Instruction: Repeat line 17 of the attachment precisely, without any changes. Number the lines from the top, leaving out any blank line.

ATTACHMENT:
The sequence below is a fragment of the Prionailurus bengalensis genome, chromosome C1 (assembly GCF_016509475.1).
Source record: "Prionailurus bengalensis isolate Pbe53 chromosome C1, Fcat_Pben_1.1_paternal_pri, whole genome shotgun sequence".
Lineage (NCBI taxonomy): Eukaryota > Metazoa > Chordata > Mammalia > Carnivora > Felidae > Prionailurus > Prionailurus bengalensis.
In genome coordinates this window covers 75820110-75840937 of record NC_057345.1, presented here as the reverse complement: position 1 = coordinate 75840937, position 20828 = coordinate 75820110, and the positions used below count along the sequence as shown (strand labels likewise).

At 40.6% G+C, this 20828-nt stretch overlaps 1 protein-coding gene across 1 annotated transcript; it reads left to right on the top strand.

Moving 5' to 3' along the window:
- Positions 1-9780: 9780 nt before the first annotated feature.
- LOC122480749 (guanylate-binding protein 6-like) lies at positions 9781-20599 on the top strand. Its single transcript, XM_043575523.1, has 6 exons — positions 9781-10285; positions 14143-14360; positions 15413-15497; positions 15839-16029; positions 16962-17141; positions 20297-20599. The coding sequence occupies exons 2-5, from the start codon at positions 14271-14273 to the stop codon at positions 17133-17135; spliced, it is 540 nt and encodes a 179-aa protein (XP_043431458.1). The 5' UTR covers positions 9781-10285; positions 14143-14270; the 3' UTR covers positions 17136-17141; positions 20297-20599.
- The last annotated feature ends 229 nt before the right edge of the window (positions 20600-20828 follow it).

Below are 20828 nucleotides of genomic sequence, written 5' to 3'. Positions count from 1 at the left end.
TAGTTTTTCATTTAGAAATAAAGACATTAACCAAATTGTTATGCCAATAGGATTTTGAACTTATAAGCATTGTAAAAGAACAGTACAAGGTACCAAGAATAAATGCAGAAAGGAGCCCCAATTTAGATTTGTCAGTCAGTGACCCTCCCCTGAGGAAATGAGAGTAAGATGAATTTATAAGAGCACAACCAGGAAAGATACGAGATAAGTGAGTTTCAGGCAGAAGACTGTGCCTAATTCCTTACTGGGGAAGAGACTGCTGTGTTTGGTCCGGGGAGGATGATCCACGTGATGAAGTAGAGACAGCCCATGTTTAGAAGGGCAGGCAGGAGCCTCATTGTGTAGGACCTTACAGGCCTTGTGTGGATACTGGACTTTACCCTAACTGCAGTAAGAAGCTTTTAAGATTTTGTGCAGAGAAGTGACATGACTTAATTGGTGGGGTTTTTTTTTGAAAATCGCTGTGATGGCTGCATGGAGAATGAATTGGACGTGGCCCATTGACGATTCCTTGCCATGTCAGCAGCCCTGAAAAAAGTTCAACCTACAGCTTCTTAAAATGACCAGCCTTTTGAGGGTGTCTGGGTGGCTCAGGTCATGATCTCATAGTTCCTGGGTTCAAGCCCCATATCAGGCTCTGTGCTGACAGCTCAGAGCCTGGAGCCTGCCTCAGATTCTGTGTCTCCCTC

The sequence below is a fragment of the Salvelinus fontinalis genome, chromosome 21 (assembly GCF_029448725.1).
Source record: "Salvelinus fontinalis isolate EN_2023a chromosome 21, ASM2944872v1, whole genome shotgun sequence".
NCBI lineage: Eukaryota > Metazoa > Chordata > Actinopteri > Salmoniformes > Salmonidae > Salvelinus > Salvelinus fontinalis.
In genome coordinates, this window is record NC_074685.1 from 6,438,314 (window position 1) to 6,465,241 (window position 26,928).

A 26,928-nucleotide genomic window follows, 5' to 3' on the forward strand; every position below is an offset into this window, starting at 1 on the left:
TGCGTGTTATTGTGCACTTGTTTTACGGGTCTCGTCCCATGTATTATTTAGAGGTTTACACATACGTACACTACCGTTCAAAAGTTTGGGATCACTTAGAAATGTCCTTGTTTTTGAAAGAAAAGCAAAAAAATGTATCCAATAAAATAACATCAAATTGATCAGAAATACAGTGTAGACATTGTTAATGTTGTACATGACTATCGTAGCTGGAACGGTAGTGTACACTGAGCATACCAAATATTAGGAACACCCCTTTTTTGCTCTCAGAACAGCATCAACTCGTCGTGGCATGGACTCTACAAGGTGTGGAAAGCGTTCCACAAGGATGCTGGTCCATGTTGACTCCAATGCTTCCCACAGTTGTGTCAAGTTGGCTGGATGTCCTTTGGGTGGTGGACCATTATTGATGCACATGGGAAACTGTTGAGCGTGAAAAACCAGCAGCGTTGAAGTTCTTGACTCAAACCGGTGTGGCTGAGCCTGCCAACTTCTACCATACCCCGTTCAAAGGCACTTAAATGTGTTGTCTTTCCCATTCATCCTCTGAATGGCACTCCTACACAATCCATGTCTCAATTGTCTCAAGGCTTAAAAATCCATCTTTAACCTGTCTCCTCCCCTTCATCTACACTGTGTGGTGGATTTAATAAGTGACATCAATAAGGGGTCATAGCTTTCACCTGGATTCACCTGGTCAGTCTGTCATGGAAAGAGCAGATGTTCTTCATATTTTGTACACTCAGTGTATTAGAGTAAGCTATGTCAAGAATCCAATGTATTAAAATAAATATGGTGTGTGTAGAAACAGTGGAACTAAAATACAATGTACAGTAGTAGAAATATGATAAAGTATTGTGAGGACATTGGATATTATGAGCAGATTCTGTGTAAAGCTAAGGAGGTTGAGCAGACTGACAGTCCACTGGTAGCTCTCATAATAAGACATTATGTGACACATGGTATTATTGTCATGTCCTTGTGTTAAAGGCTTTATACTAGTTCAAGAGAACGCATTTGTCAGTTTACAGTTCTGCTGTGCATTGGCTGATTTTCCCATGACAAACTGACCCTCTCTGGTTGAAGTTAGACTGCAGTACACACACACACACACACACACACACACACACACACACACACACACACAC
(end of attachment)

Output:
TGCGTGTTATTGTGCACTTGTTTTACGGGTCTCGTCCCATGTATTATTTAGAGGTTTACACATACGTACACTACCGTTCAAAAGTTTGGGATCACTTAGAAATGTCCTTGTTTTTGAAAGAAAAGCAAAAAAATGTATCCAATAAAATAACATCAAATTGATCAGAAATACAGTGTAGACATTGTTAATGTTGTACATGACTATCGTAGCTGGAACGGTAGTGTACACTGAGCATACCAAATATTAGGAACACCCCTTTTTTGCTCTCAGAACAGCATCAACTCGTCGTGGCATGGACTCTACAAGGTGTGGAAAGCGTTCCACAAGGATGCTGGTCCATGTTGACTCCAATGCTTCCCACAGTTGTGTCAAGTTGGCTGGATGTCCTTTGGGTGGTGGACCATTATTGATGCACATGGGAAACTGTTGAGCGTGAAAAACCAGCAGCGTTGAAGTTCTTGACTCAAACCGGTGTGGCTGAGCCTGCCAACTTCTACCATACCCCGTTCAAAGGCACTTAAATGTGTTGTCTTTCCCATTCATCCTCTGAATGGCACTCCTACACAATCCATGTCTCAATTGTCTCAAGGCTTAAAAATCCATCTTTAACCTGTCTCCTCCCCTTCATCTACACTGTGTGGTGGATTTAATAAGTGACATCAATAAGGGGTCATAGCTTTCACCTGGATTCACCTGGTCAGTCTGTCATGGAAAGAGCAGATGTTCTTCATATTTTGTACACTCAGTGTATTAGAGTAAGCTATGTCAAGAATCCAATGTATTAAAATAAATATGGTGTGTGTAGAAACAGTGGAACTAAAATACAATGTACAGTAGTAGAAATATGATAAAGTATTGTGAGGACATTGGATATTATGAGCAGATTCTGTGTAAAGCTAAGGAGGTTGAGCAGACTGACAGTCCACTGGTAGCTCTCATAATAAGACATTATGTGACACATGGTATTATTGTCATGTCCTTGTGTTAAAGGCTTTATACTAGTTCAAGAGAACGCATTTGTCAGTTTACAGTTCTGCTGTGCATTGGCTGATTTTCCCATGACAAACTGACCCTCTCTGGTTGAAGTTAGACTGCAGTACACACACACACACACACACACACACACACACACACACACACACACACAC